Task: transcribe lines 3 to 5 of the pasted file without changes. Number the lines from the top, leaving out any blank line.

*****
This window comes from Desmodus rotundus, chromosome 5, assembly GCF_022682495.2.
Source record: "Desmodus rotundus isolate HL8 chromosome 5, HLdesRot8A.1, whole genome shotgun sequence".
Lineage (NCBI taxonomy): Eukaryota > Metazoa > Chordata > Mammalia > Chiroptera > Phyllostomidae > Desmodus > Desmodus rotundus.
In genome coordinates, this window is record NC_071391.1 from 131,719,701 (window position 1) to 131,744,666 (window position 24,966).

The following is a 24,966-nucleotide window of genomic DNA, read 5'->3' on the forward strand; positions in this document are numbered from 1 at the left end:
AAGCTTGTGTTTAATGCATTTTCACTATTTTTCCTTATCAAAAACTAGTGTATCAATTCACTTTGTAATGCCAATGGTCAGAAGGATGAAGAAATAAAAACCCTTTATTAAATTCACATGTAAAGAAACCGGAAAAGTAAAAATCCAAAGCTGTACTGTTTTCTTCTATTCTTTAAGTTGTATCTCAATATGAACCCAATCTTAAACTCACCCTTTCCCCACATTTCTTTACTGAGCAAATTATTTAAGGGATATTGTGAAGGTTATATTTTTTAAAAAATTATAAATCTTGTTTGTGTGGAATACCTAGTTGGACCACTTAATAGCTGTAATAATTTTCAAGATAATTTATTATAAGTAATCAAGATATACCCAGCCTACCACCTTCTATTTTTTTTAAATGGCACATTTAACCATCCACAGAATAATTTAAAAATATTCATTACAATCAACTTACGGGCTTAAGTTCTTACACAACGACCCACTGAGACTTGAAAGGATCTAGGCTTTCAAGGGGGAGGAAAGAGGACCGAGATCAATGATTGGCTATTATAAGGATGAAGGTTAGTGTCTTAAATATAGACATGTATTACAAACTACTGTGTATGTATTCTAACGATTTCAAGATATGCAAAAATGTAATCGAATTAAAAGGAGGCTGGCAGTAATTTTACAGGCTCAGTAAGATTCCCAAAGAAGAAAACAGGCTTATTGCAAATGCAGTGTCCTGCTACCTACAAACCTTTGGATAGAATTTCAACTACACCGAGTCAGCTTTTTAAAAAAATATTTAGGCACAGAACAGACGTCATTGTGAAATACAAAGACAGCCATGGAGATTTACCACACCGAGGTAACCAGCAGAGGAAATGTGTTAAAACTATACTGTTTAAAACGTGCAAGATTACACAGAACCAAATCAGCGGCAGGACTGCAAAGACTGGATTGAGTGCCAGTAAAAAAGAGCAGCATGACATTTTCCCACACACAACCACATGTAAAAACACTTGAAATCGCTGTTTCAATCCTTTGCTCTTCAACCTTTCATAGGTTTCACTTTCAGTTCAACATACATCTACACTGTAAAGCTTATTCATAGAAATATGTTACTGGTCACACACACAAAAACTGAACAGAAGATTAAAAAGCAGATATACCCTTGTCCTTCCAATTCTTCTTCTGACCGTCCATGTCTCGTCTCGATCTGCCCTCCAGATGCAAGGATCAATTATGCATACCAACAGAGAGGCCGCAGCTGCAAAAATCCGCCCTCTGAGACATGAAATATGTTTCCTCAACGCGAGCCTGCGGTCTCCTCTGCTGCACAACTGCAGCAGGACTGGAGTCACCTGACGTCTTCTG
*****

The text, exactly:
Lineage (NCBI taxonomy): Eukaryota > Metazoa > Chordata > Mammalia > Chiroptera > Phyllostomidae > Desmodus > Desmodus rotundus.
In genome coordinates, this window is record NC_071391.1 from 131,719,701 (window position 1) to 131,744,666 (window position 24,966).

The following is a 24,966-nucleotide window of genomic DNA, read 5'->3' on the forward strand; positions in this document are numbered from 1 at the left end: